Girls with stylish petticoats and high heels, dapper looking boys, expatriate families, fashionable couples, seen walking in, out and around the maze of an otherwise traditional pasar in Cipaku, South Jakarta, eager to find what store is around the corner. What’s going on and what’s so special about this Pasar?
Seven years after its major renovation in 2007, only a handful of shops in Santa are occupied, mostly by tailors, fresh produce vendors, and basic supply stores that have been there for tens of years. Until in May 2014, when ABCD (A Bunch of Caffeine Dealers) Coffee, which consists of trainer and certified Barista Championship judge Hendri Kurniawan and coffee enthusiast Ve Handojo, decided to open up a small workshop in the nearly empty second floor of the market, where they started giving classes and occasionally brewed limited amount of coffee for friends. Handojo admits that the decision to open up the shop in the market was mainly because of its location and the very affordable rent. Soon, with ABCD’s strong online presence through its #ngopidipasar (having coffee in the market) hashtag, the words quickly spread. Fast forward to the end of 2014, most of second floor is fully occupied and by early this year, most of them are already open for business, attracting young crowds from all over Jakarta to experience the Pasar Santa hype. Is it really just hype?
Many consider Pasar Santa as the hipster market, with reinvented food, brands, typeface & design-conscious shops. It is also undoubtedly a gentrification of a nearly abandoned traditional market in Jakarta’s upscale Kebayoran Baru. Whatever you want to label it, it is the creative entrepreneurs’ way of finding a solution— if not a cry for help— for an affordable business space; because to open up a business in Jakarta, especially in South Jakarta where Pasar Santa is located, means to invest a phenomenal amount of money just in rent.
Cheap lots like Santa enable tenants like Sarah Diana, owner and the main engine behind Roti Eneng, to still keep her day job and opens up her homemade bread shop on Saturday and Sunday afternoons. Roti Eneng is not the only one. Many of the new Pasar Santa’s tenants keep very flexible (sometimes random) opening hours. Not much of a problem for the young visitors because a lot of these shops are hard-wired to their Instagram accounts, which are regularly cross-promoted by Pasar Santa’s instagram account, @pasarsanta.
Students, seasoned entrepreneurs, senior citizens, designers, writers; the new Pasar Santa tenants are people from all walks of life. As you stroll down the alleys, you would find it hard to believe that most of the shops have just been opened for not more than 5 months. For the visitors, it is definitely a break from the overly-saturated malls as a shopping, eating and meeting place. This is a place where you can actually hang out and get to meet new people.
Food stalls, pop-up art galleries, record stores, book shops, clothing store to shoe-cleaning services, Pasar Santa showcases creative entrepreneurship in bite sizes. Papricano, a Mexican food stall, is one of the newly-opened food vendor that attracts the most crowds, offering Mexican street grubs like burritos, tacos, and some hard to find drinks in Jakarta like Horchata, or even the simple Aqua Fresca. Ace of Face, offers very affordable haircut in a clean and air conditioned 2×2 m space. For Rp. 25,000, Mr. Iwan— the main and only barber— will do you all sort of trendy haircuts and, will even give you head massages for the price! Opposite to the barber, you can find the aforementioned ABCD Coffee that offers from appreciation classes to full Barista classes—with professional espresso machines— ranging from Rp. 500,000 to Rp. 5 million.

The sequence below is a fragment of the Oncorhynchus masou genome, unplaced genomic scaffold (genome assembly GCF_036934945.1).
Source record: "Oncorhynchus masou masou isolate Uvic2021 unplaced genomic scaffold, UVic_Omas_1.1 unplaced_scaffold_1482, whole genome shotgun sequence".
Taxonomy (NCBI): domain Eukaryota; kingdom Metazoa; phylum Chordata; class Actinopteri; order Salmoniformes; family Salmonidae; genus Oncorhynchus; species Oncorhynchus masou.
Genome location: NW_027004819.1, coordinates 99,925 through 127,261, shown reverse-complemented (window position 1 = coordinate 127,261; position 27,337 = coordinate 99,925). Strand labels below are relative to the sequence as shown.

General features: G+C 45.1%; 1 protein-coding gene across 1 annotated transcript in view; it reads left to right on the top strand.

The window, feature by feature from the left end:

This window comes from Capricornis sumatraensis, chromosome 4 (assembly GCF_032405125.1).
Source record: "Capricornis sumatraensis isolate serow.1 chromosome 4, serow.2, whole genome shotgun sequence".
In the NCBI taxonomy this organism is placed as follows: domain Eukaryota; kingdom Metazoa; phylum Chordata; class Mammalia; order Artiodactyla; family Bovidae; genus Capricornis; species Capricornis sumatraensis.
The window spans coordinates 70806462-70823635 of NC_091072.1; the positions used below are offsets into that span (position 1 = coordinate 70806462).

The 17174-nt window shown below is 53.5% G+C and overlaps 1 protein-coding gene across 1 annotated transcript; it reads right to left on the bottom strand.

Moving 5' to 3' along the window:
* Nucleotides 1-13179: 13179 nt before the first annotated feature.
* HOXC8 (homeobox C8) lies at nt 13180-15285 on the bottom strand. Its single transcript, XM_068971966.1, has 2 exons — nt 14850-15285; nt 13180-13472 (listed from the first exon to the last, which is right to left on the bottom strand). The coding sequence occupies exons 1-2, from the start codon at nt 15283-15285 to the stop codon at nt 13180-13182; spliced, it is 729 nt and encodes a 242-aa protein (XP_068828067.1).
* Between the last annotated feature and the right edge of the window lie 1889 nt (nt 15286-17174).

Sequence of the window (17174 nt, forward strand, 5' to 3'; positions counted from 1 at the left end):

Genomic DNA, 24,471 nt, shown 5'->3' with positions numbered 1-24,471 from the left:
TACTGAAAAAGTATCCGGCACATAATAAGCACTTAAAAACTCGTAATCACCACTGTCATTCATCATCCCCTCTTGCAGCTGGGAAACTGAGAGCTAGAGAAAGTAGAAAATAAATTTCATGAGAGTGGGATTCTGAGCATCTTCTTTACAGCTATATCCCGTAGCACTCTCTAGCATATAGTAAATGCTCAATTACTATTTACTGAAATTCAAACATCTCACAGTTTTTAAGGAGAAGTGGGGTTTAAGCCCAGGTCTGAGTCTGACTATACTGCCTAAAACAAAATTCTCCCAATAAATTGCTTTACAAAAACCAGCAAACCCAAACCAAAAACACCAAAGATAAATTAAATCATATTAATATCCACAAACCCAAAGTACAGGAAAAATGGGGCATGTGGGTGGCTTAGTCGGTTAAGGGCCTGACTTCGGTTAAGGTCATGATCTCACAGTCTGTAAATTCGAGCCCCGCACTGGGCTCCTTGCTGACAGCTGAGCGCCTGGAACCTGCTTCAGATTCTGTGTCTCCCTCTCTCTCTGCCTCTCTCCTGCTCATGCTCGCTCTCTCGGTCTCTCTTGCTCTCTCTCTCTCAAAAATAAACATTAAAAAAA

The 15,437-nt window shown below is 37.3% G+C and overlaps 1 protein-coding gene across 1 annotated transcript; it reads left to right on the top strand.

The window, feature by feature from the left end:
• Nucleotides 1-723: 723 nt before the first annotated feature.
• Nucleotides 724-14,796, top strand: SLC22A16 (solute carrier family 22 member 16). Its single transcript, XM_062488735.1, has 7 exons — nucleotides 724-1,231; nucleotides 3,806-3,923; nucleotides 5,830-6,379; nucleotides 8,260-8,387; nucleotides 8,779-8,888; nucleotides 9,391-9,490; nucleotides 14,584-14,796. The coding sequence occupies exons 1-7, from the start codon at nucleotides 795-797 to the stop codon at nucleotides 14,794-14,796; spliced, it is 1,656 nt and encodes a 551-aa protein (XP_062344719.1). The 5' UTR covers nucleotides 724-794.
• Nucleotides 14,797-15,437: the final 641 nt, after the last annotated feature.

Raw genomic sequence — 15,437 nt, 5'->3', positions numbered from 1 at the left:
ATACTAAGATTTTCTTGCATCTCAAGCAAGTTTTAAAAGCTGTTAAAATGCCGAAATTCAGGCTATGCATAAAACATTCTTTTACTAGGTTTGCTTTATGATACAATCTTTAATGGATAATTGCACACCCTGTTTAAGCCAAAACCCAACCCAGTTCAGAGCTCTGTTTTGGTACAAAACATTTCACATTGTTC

On weekends, the second level, where the most popular tenants are located, can be overwhelming. When it gets too hot and humid, head down to ground floor where the air is circulated better and some interesting shops can also be found like Bake Inc., who sells scrumptious baked goods and custom cakes. Located right near the east entrance, Tumbul Vintages stocks Indonesian vintage and retro item, whilst Le Petit Printil, curates and sells flea market vintage items hauled all the way from France. Not to mention the numerous music stores that sells the nearly forgotten vinyl records and players. High Fidelity Records, Antique Lab, Laidback Blues, and Ragtime Record are just to name a few. There are new shops opening every week, so it’s best for you to see for yourself what’s in store.
If you decided to come, here are some tips that might come in handy: (1) Avoid taking a car, especially on Friday and Saturday nights. The parking space is definitely scarce and hence, a nightmare to park in. The same goes with the traffic around the area too; (3) Come hungry and bring enough cash. Although some tenants are now equipped with EDC, most transactions are still in cash. And trust me, you will nibble! (2) Wear something comfortable; although there have been more fans installed and some stores install ACs, Pasar Santa in general is not air-conditioned and thus can be really muggy. But honestly, isn’t that the fun of going to a pasar?